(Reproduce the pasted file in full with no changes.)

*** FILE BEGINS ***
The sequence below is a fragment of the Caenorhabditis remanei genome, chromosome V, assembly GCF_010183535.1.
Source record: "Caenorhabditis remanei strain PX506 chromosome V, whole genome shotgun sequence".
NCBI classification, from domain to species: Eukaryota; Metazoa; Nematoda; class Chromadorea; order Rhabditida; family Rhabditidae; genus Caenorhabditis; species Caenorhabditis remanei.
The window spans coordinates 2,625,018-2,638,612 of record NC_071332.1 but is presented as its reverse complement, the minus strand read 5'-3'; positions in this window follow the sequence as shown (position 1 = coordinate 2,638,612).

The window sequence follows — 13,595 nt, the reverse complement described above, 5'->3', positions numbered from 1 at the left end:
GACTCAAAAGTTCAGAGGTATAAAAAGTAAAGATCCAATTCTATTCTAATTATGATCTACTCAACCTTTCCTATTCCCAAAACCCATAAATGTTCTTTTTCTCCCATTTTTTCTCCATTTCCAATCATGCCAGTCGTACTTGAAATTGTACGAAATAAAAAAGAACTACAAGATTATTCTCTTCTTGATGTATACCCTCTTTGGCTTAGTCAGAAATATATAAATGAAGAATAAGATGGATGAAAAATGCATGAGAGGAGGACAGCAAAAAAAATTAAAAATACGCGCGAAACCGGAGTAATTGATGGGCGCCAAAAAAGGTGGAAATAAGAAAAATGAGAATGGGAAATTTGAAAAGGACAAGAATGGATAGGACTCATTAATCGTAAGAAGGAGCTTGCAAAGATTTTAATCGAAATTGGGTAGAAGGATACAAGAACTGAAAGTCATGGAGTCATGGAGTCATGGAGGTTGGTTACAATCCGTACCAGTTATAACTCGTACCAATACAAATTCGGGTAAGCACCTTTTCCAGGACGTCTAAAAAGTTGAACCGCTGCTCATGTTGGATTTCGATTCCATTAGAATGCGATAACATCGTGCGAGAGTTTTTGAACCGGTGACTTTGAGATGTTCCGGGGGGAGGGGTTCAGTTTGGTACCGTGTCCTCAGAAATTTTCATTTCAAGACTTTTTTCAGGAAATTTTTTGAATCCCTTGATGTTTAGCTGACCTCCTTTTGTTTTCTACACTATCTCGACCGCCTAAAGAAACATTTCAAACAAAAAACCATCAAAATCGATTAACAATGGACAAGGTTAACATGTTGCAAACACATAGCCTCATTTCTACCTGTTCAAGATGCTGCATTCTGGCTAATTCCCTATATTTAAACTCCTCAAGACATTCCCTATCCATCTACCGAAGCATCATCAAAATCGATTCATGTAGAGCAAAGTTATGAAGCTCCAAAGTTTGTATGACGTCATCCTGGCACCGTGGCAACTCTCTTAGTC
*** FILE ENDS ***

The sequence below is a fragment of the Caenorhabditis remanei genome, chromosome V, assembly GCF_010183535.1.
Source record: "Caenorhabditis remanei strain PX506 chromosome V, whole genome shotgun sequence".
NCBI classification, from domain to species: Eukaryota; Metazoa; Nematoda; class Chromadorea; order Rhabditida; family Rhabditidae; genus Caenorhabditis; species Caenorhabditis remanei.
The window spans coordinates 2,625,018-2,638,612 of record NC_071332.1 but is presented as its reverse complement, the minus strand read 5'-3'; positions in this window follow the sequence as shown (position 1 = coordinate 2,638,612).

The window sequence follows — 13,595 nt, the reverse complement described above, 5'->3', positions numbered from 1 at the left end:
GACTCAAAAGTTCAGAGGTATAAAAAGTAAAGATCCAATTCTATTCTAATTATGATCTACTCAACCTTTCCTATTCCCAAAACCCATAAATGTTCTTTTTCTCCCATTTTTTCTCCATTTCCAATCATGCCAGTCGTACTTGAAATTGTACGAAATAAAAAAGAACTACAAGATTATTCTCTTCTTGATGTATACCCTCTTTGGCTTAGTCAGAAATATATAAATGAAGAATAAGATGGATGAAAAATGCATGAGAGGAGGACAGCAAAAAAAATTAAAAATACGCGCGAAACCGGAGTAATTGATGGGCGCCAAAAAAGGTGGAAATAAGAAAAATGAGAATGGGAAATTTGAAAAGGACAAGAATGGATAGGACTCATTAATCGTAAGAAGGAGCTTGCAAAGATTTTAATCGAAATTGGGTAGAAGGATACAAGAACTGAAAGTCATGGAGTCATGGAGTCATGGAGGTTGGTTACAATCCGTACCAGTTATAACTCGTACCAATACAAATTCGGGTAAGCACCTTTTCCAGGACGTCTAAAAAGTTGAACCGCTGCTCATGTTGGATTTCGATTCCATTAGAATGCGATAACATCGTGCGAGAGTTTTTGAACCGGTGACTTTGAGATGTTCCGGGGGGAGGGGTTCAGTTTGGTACCGTGTCCTCAGAAATTTTCATTTCAAGACTTTTTTCAGGAAATTTTTTGAATCCCTTGATGTTTAGCTGACCTCCTTTTGTTTTCTACACTATCTCGACCGCCTAAAGAAACATTTCAAACAAAAAACCATCAAAATCGATTAACAATGGACAAGGTTAACATGTTGCAAACACATAGCCTCATTTCTACCTGTTCAAGATGCTGCATTCTGGCTAATTCCCTATATTTAAACTCCTCAAGACATTCCCTATCCATCTACCGAAGCATCATCAAAATCGATTCATGTAGAGCAAAGTTATGAAGCTCCAAAGTTTGTATGACGTCATCCTGGCACCGTGGCAACTCTCTTAGTC